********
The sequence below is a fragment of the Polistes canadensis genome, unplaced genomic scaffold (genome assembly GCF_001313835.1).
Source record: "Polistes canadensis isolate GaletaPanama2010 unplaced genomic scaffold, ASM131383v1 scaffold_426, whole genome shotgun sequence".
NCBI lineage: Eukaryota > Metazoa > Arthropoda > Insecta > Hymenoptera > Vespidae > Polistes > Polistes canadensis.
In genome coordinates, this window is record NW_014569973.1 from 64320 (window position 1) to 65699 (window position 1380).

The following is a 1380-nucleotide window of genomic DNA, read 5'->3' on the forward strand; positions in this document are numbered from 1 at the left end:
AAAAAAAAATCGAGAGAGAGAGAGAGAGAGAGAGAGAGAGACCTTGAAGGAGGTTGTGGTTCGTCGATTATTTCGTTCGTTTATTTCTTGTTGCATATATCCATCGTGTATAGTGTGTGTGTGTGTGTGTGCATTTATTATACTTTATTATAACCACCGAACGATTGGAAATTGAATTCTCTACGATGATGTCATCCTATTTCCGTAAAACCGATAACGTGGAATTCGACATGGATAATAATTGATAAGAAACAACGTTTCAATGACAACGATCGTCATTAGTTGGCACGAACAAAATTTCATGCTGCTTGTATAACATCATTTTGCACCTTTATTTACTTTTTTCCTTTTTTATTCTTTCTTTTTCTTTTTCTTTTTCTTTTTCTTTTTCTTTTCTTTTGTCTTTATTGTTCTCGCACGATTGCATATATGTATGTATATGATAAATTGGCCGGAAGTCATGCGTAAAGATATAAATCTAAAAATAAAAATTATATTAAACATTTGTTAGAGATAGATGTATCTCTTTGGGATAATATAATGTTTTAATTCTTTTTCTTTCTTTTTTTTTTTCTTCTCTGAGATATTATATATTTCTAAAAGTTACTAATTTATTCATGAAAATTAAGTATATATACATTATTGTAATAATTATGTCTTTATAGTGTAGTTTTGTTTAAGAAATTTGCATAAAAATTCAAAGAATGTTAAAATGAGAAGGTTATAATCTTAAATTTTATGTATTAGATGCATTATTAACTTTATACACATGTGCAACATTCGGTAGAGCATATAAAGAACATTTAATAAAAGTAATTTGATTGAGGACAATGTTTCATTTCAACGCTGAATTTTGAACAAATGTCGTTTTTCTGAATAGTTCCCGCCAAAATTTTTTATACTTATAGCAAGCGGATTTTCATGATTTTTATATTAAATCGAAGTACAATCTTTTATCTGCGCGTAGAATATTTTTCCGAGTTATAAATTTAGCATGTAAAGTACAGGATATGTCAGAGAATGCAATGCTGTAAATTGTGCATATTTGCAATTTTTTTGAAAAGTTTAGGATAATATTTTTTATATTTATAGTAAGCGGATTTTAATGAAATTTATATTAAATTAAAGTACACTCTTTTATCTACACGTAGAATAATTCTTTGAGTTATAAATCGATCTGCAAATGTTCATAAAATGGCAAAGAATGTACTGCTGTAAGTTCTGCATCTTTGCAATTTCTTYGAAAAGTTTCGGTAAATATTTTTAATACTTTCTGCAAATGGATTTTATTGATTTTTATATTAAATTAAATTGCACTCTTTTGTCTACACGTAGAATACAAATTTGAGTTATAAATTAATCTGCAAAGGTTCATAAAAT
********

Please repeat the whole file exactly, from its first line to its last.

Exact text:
The sequence below is a fragment of the Polistes canadensis genome, unplaced genomic scaffold (genome assembly GCF_001313835.1).
Source record: "Polistes canadensis isolate GaletaPanama2010 unplaced genomic scaffold, ASM131383v1 scaffold_426, whole genome shotgun sequence".
NCBI lineage: Eukaryota > Metazoa > Arthropoda > Insecta > Hymenoptera > Vespidae > Polistes > Polistes canadensis.
In genome coordinates, this window is record NW_014569973.1 from 64320 (window position 1) to 65699 (window position 1380).

The following is a 1380-nucleotide window of genomic DNA, read 5'->3' on the forward strand; positions in this document are numbered from 1 at the left end:
AAAAAAAAATCGAGAGAGAGAGAGAGAGAGAGAGAGAGAGACCTTGAAGGAGGTTGTGGTTCGTCGATTATTTCGTTCGTTTATTTCTTGTTGCATATATCCATCGTGTATAGTGTGTGTGTGTGTGTGTGCATTTATTATACTTTATTATAACCACCGAACGATTGGAAATTGAATTCTCTACGATGATGTCATCCTATTTCCGTAAAACCGATAACGTGGAATTCGACATGGATAATAATTGATAAGAAACAACGTTTCAATGACAACGATCGTCATTAGTTGGCACGAACAAAATTTCATGCTGCTTGTATAACATCATTTTGCACCTTTATTTACTTTTTTCCTTTTTTATTCTTTCTTTTTCTTTTTCTTTTTCTTTTTCTTTTTCTTTTCTTTTGTCTTTATTGTTCTCGCACGATTGCATATATGTATGTATATGATAAATTGGCCGGAAGTCATGCGTAAAGATATAAATCTAAAAATAAAAATTATATTAAACATTTGTTAGAGATAGATGTATCTCTTTGGGATAATATAATGTTTTAATTCTTTTTCTTTCTTTTTTTTTTTCTTCTCTGAGATATTATATATTTCTAAAAGTTACTAATTTATTCATGAAAATTAAGTATATATACATTATTGTAATAATTATGTCTTTATAGTGTAGTTTTGTTTAAGAAATTTGCATAAAAATTCAAAGAATGTTAAAATGAGAAGGTTATAATCTTAAATTTTATGTATTAGATGCATTATTAACTTTATACACATGTGCAACATTCGGTAGAGCATATAAAGAACATTTAATAAAAGTAATTTGATTGAGGACAATGTTTCATTTCAACGCTGAATTTTGAACAAATGTCGTTTTTCTGAATAGTTCCCGCCAAAATTTTTTATACTTATAGCAAGCGGATTTTCATGATTTTTATATTAAATCGAAGTACAATCTTTTATCTGCGCGTAGAATATTTTTCCGAGTTATAAATTTAGCATGTAAAGTACAGGATATGTCAGAGAATGCAATGCTGTAAATTGTGCATATTTGCAATTTTTTTGAAAAGTTTAGGATAATATTTTTTATATTTATAGTAAGCGGATTTTAATGAAATTTATATTAAATTAAAGTACACTCTTTTATCTACACGTAGAATAATTCTTTGAGTTATAAATCGATCTGCAAATGTTCATAAAATGGCAAAGAATGTACTGCTGTAAGTTCTGCATCTTTGCAATTTCTTYGAAAAGTTTCGGTAAATATTTTTAATACTTTCTGCAAATGGATTTTATTGATTTTTATATTAAATTAAATTGCACTCTTTTGTCTACACGTAGAATACAAATTTGAGTTATAAATTAATCTGCAAAGGTTCATAAAAT